Rubbing tree sap deposit with alcohol soaked microfiber cloth.

    Rub alcohol soaked microfiber cloth on sap deposits

  3. Re-wash car over areas where alcohol was used

    Using fresh soap and water, re-wash the car over the areas where the denatured alcohol was used to remove sap.

    Re-washing car in area where alcohol was used to remove tree sap.

    Re-wash car finish to remove residual alcohol and sap

  4. Use detailing clay bar to remove residual tree sap haze

    Open clay bar packaging and form detailing clay into a flat pad by kneading bar. Apply soapy water or clay bar lubricating solution prior to using clay on car finish. Once wet, rub clay pad back and forth across car finish using light pressure until surface feels smooth and no longer “catches” on paint surface. I found it helpful to lightly spray water on the car as I used the clay bar. Rinse with clean water after using the clay bar.

    Use clay bar on windshield, chrome and plastic trim as well – it works well on remove tree sap haze on most surfaces on the car.

    Clay Magic brand automotive detailing clay bar - used to remove residual hazy tree sap.

    Automotive detailing clay used as second step to remove tree sap haze

    Sap haze of hood of car.

    Car finish after initial sap removal with alcohol – notice remaining hazy sap residue

    Clay bar treatment on car hood to remove tree sap residual.

    Clay bar rubbed over area to remove sap haze – wet surface prior to using clay

    Haze on windshield after alcohol used to remove tree sap.

    Hazy sap residue on windshield

    Clay bar use on car windshield to remove remaining tree sap haze after removal with alcohol.

    Use clay on windshield to remove sap haze

    Residual tree sap showing as haze on car trim after using alcohol to remove sap.

    Tree sap residual haze on car trim

    Clay bar used on car trim to remove sap haze.

    Use clay bar on trim too!

    When using detailing clay, understand that dirt and other contaminants stick to the clay. Refresh the clay surface by folding it over and kneading during use to keep clay surface clean. Also, use clay on cleaners surfaces first to help prevent moving dirt and other abrasives to car surfaces. If you use a clay bar on wheels or similar surfaces, you should probably have a dedicated clay bar for those relatively “dirty” surfaces. If the clay falls onto the ground, remove and contaminants or discard clay to prevent damaging paint surfaces.

  5. Apply car sealant or wax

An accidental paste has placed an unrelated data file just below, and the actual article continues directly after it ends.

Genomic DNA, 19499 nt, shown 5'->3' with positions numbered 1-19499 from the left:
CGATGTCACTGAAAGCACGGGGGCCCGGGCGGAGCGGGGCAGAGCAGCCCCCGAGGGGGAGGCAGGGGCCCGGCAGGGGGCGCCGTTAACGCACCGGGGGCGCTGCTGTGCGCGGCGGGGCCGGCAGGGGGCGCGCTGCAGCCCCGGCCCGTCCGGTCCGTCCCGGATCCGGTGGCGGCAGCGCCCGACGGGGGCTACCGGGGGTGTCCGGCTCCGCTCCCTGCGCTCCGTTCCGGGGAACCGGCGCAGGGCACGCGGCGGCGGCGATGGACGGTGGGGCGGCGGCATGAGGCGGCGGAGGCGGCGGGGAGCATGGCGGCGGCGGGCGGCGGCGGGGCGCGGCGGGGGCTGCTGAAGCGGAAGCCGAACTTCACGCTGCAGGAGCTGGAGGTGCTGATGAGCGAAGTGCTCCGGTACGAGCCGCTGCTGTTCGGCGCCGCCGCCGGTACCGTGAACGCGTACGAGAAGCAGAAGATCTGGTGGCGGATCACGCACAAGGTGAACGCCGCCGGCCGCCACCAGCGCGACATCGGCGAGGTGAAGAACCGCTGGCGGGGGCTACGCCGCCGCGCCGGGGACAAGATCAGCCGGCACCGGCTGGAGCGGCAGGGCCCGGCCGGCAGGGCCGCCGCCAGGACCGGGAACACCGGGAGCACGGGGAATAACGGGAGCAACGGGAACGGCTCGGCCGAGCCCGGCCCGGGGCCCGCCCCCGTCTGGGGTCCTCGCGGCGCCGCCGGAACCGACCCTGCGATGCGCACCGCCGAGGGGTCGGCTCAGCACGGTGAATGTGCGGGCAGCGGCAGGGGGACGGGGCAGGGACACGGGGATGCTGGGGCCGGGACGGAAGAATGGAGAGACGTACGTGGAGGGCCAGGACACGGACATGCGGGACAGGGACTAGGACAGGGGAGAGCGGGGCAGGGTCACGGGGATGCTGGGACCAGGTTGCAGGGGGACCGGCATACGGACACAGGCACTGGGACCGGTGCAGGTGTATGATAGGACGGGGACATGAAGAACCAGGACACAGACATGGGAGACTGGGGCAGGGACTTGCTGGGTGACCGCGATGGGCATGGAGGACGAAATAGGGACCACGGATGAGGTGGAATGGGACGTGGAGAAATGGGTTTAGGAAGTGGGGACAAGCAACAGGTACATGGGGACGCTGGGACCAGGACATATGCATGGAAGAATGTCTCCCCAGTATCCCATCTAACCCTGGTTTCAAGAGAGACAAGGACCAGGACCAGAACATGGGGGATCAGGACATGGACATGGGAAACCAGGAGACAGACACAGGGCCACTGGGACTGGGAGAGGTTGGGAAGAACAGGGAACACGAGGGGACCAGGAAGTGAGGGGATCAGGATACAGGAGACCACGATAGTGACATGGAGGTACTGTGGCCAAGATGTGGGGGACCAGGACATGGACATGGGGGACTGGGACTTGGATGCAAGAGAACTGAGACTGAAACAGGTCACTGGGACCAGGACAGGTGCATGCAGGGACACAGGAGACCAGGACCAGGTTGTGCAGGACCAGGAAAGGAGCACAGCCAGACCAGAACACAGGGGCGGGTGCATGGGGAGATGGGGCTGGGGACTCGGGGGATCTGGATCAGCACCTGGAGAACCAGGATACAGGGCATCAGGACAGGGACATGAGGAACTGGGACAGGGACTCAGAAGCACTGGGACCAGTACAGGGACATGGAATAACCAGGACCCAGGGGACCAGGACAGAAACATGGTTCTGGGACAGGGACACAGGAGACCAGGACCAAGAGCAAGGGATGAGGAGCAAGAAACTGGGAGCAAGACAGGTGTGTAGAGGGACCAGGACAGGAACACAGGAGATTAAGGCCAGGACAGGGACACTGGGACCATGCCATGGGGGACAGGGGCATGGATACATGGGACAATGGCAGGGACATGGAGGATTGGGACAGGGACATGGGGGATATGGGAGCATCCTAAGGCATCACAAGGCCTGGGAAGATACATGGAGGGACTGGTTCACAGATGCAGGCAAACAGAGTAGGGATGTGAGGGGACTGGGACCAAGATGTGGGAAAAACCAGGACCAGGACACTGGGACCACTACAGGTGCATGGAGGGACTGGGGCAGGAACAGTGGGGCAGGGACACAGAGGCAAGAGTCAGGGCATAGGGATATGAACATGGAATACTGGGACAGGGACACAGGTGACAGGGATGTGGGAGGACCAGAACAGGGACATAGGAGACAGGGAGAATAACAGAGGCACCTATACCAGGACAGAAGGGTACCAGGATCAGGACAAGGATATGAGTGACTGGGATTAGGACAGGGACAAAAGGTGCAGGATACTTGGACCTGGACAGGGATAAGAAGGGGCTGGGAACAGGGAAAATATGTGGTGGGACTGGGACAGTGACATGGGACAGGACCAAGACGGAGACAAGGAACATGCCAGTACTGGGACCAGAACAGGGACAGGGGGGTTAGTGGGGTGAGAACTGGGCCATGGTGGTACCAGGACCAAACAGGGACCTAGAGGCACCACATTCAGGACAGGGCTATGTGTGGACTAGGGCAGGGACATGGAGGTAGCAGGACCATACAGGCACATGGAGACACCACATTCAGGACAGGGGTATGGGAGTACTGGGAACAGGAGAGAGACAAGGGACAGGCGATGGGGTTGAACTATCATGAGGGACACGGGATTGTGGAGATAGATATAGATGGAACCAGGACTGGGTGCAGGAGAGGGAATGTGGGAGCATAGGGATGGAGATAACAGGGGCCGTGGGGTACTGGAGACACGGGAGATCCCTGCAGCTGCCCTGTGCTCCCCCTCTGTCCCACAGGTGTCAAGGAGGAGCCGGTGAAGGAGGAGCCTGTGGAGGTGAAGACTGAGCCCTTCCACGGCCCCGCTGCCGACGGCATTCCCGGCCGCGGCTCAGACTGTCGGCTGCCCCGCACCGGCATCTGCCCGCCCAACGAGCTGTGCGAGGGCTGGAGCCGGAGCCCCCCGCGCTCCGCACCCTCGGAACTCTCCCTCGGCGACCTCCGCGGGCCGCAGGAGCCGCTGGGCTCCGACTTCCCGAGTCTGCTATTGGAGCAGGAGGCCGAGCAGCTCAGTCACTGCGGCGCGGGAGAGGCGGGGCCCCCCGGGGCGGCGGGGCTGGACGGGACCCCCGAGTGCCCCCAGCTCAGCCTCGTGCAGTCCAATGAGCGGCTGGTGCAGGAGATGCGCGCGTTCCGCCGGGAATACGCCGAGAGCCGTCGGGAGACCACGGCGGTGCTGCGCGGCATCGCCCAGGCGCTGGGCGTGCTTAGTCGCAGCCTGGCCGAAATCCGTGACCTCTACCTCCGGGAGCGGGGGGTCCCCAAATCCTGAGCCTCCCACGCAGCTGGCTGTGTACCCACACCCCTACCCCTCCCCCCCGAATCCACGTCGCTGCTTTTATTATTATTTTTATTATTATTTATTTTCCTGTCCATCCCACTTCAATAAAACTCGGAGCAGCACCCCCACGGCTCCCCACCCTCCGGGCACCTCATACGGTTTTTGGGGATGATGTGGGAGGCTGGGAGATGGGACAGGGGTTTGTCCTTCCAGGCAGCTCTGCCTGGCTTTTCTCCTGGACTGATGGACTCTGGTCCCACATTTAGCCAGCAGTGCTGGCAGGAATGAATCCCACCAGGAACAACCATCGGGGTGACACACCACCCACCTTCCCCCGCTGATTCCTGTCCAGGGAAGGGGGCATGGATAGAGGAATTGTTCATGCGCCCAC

Restore car finish by re-applying wax or sealant. Follow the directions for the product you are using. I used a silicone based sealant, which can be whipped on, then buffed off once it dries to a slight haze. I used a microfiber cloth to apply and remove the sealant.

    Car sealant re-applied after tree sap removal.

    Apply car wax or sealant after tree sap removal as alcohol and clay bar use can remove wax and sealants

    Tree sap removal complete.

    Finished, clean and re-sealed car finish after tree sap removal

     


 

Tree Sap Removal Image Gallery

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Originally published June 14, 2014 by Cabin DIY

2 comments

  • Jason P March 12, 2015   Reply →
    Cabin DIY

    Interesting. Why denatured alcohol (ethanol)? I’ve been using rubbing alcohol. First I gently pop the sap off with my finger nails than use the alcohol to get up the last underlayer. I do all this right before the car wash!

    Any advantage to one kind of alcohol over another? I’ll definitely look for the detailing clay.

    • Cabin DIY March 13, 2015   Reply →
      Cabin DIY

      Hey Jason,

      Both Isopropyl alcohol and denatured alcohol (ethyl alcohol) will work and are generally accepted as safe (especially if diluted with water) on car finishes (they do removal waxes and sealant though).

      Many suggest thinning isopropyl alcohol with water prior to using. Both can be mixed with water before use, reducing their solvent characteristic and potentially making them safer to use on finishes. Bottom line is both are probably safe with modern car finishes, and even safer if diluted with water.

      G
      CDIY